If you live in Ohio, or anywhere in the Great Lakes States, you likely feel that this has been a long, cold winter. Well, it has, especially in comparison with winters of the decade past. The above chart shows the average high and low temperatures, and snowfall, of the last ten January's. January is the month that might best be considered as the dead of winter, and we just came through a cold one. The only year that compares is 2009, which had slightly greater snowfall, slightly lower average high temperature, but could not quite match 2014's average low temperature of 13.6 F.
Often one of the first thoughts to pop into an observer's mind is: "why do its feet and legs not freeze"? Ours certainly would. If we were to roll up our pant legs, doff our shoes and socks, and go stand in that stream, it wouldn't take long at all before we'd be suffering severe frostbite/hypothermia.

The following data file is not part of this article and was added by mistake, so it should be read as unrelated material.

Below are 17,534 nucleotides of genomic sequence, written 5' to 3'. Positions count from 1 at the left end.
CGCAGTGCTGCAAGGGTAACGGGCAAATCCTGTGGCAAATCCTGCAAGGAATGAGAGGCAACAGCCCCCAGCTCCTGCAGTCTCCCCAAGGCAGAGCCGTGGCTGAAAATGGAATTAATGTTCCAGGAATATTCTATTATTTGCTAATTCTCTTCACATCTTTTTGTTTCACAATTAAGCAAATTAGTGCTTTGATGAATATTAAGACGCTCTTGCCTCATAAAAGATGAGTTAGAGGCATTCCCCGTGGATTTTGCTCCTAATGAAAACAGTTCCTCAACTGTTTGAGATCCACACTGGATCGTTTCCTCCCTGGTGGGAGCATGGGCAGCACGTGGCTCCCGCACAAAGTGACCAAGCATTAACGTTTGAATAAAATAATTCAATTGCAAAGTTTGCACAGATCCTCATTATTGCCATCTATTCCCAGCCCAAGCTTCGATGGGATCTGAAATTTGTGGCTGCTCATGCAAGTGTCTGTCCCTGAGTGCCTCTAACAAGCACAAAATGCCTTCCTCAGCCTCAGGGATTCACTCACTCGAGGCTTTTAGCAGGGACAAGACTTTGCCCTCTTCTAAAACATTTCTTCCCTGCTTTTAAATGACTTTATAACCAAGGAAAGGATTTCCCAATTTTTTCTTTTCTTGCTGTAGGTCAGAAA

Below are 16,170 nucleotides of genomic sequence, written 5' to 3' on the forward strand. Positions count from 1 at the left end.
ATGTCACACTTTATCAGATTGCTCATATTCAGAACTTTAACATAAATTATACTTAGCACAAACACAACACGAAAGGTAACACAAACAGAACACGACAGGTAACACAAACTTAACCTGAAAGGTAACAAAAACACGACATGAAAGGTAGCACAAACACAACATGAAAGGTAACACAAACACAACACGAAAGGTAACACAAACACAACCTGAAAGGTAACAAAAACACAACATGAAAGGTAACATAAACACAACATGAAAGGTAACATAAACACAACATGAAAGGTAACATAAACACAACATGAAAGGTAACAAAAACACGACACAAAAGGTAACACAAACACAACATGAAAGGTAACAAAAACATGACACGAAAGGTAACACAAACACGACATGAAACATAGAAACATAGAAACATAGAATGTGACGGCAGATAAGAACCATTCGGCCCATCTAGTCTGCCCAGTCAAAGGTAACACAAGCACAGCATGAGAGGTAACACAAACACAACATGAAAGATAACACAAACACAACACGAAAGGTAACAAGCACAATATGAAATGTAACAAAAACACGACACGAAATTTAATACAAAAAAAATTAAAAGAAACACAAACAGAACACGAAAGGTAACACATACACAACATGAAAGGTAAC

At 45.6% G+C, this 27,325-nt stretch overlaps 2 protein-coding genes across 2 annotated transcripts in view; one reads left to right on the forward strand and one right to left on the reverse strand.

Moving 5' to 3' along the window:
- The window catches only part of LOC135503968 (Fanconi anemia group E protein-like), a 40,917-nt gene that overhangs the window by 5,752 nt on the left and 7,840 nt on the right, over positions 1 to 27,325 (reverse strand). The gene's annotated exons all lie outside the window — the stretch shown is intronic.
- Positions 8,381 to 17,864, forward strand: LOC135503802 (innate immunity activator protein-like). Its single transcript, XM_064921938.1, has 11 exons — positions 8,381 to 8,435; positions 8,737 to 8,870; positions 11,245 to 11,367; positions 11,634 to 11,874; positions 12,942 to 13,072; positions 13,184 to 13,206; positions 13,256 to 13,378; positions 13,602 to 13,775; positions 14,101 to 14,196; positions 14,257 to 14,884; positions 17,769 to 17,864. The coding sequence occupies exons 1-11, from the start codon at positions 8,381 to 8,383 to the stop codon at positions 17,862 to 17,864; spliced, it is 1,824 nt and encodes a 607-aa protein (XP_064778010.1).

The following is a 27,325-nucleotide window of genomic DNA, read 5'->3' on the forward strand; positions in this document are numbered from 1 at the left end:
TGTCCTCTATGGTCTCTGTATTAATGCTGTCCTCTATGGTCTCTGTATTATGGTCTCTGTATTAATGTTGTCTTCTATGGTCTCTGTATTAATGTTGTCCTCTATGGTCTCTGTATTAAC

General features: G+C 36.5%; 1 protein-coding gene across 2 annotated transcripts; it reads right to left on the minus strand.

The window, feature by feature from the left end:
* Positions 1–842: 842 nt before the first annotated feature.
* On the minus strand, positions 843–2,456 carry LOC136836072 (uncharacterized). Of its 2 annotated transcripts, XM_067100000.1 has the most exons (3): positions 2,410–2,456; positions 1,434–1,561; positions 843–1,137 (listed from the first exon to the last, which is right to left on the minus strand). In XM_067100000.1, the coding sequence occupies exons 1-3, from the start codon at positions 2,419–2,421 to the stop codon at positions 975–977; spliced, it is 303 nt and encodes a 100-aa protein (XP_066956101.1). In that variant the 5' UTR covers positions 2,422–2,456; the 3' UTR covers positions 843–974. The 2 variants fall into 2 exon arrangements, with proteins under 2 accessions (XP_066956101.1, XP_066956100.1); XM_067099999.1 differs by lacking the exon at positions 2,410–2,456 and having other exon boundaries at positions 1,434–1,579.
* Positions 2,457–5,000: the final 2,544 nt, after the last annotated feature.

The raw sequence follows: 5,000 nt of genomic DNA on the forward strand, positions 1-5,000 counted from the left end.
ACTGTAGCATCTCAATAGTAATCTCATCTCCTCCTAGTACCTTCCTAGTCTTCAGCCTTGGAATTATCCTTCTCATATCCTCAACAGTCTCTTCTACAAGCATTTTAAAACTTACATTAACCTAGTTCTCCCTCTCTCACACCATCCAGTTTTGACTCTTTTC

Miller Road Park. The plant's outflow of warm water keeps open a sizable lead, even when the lake is frozen into a giant block of ice. The birding is often impressive to say the least. Undeterred by the bitter cold and frigid water, the lead teems with waterfowl and gulls.
The ability of gulls and ducks, in particular, to endure water temperatures that would soon kill even the most avid Polar Bear Club swimmers, has always fascinated me. We'll be safely ashore and bundled up in layers of the latest in cold-repellant materials, and still shivering as we gape through optics at frolicking goldeneyes, mergansers, scaup, and gulls.
This is how birds keep from freezing off their extremities, at least in major part. A specialized system of arteries and veins known as the rete mirabile (ree-tee meer-ab-il-ee). The rete mirabile is an intricate meshwork of arteries pumping warm blood fresh from the heart, and veins returning cooler blood back to the heart. The elegant webwork of small veins transfers blood between the two types of conduits, effectively minimizing heat loss and allowing extremities to remain warmer than their surroundings. This system is akin to having an electric blanket sewn under your skin, in a way.
Any way you slice it, the ability of birds to survive, and even thrive, in extended polar temperatures is impressive.